Saving The Polar Bears

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Alright everyone, it’s time to break out your green markers, buy some poster board and don your eco-friendly, fair trade hats and recycled jeans. It is no accident that there’s a climate change march going on in the background of this leading picture. This is a 2012 Fisker Karma ES, and it’s a healthy serving of environmental responsibility, drizzled in a bankruptcy-infused glaze and served with a side of potential spontaneous combustion.

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Before we dive into all that though, let’s just take a minute to look at this thing, because my God this car’s pretty. The profile that looks as its been draped over the car like a dress, the pronounced haunches, the subtle bulge in the hood: it’s knees-weakening stuff, really. Plus there’s really cool details as well, like the intricate little designs in the headlights and the polished metal diamond-shaped inserts where the exhausts would’ve gone. Design-wise, it really is the late-70s Farah Fawcett of cars. But perhaps that’s not surprising, because the founder of the company, Henrik Fisker, also designed some other Charlie’s Angels during his career.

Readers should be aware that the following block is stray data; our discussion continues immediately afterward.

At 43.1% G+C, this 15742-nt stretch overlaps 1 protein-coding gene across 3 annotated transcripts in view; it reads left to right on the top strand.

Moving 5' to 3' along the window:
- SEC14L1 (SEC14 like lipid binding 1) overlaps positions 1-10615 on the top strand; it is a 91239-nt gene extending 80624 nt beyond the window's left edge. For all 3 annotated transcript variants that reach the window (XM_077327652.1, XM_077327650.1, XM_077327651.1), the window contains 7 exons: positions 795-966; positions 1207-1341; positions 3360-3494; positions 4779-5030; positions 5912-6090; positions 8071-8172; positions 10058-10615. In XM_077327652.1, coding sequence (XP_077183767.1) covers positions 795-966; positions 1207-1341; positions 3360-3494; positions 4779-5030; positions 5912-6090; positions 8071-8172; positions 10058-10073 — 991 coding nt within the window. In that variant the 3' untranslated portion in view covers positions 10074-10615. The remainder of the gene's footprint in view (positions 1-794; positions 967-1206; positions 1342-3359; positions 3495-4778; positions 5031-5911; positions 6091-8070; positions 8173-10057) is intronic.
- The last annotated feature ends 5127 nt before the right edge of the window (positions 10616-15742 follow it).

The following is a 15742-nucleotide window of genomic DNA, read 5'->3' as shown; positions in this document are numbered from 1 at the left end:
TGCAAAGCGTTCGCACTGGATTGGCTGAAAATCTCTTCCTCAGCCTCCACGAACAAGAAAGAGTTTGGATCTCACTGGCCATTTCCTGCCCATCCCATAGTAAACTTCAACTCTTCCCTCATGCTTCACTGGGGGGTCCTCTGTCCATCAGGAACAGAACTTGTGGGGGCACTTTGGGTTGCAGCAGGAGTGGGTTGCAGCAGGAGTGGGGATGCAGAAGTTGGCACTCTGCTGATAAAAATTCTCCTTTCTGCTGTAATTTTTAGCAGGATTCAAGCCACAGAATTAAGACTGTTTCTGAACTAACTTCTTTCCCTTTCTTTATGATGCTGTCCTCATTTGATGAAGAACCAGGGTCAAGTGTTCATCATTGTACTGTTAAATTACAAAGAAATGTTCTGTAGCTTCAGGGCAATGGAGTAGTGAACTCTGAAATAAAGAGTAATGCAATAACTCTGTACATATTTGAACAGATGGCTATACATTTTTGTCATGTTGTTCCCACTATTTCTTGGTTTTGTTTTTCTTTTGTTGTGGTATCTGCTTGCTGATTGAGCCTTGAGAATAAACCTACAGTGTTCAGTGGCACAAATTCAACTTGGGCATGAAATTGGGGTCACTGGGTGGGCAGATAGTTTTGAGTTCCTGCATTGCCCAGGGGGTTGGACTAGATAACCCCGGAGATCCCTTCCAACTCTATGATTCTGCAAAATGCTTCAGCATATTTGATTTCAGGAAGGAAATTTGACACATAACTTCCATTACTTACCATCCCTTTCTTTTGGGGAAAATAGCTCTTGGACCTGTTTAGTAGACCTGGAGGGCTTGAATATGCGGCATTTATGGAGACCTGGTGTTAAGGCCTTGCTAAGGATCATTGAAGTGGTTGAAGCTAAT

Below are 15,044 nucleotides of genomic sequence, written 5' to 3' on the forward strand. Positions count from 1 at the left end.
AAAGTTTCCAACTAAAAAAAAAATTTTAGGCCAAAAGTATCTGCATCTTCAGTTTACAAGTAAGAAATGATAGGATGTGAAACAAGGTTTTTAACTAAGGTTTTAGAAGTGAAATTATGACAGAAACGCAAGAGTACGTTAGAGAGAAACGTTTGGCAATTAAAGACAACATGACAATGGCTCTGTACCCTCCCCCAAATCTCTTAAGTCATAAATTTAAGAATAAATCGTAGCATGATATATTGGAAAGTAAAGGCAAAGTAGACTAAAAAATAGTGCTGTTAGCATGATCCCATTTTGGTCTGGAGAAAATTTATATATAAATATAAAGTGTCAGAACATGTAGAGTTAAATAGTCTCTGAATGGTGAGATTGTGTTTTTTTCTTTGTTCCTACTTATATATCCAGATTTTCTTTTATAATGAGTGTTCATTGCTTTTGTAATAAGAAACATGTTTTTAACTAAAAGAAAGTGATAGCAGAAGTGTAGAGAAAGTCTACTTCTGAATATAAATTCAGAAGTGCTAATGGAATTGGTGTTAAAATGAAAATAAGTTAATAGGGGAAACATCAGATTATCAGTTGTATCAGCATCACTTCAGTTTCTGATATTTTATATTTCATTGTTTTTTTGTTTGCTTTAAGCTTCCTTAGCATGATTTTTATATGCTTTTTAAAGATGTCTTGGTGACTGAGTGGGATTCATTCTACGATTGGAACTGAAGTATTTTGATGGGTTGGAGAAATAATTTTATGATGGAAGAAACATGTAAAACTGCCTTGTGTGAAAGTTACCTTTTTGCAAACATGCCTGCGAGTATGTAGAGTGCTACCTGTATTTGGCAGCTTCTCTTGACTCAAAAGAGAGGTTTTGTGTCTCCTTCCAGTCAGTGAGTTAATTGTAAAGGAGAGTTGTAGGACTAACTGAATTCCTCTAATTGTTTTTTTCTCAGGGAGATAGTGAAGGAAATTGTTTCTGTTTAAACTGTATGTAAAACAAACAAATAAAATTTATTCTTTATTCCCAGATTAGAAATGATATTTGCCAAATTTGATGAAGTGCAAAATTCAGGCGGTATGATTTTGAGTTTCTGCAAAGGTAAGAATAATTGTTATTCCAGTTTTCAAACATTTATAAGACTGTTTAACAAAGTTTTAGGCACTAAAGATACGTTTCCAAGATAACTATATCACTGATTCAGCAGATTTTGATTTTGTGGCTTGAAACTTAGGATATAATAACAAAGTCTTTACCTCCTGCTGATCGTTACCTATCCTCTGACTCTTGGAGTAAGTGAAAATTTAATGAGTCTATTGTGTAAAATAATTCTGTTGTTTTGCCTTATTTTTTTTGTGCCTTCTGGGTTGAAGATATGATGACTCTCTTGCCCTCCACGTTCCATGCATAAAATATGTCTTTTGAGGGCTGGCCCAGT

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Fisker was the main artist behind the BMW Z8, Aston Martin V8 Vantage and a selection of very nicely rebodied Mercedes SLs. The Karma, however, is unique in that it is the first car that is, well and truly, his own creation from the ground up. And don’t go thinking it’s all just a pretty face, because underneath that stunning exterior beats the heart of a respectable performance car. The Karma is powered by two 201 horsepower electric motors which run the length of the interior, making this strictly a four-seater. If the car runs on just those motors, it will run out of electricity after about 50 miles. Which isn’t very good, to be honest. Especially when considering a diesel Audi A6, which is less than half the price of the Fisker, can go over 700 miles on one tank. Thankfully, though, the Karma has a trick up it’s exceptionally well designed sleeve.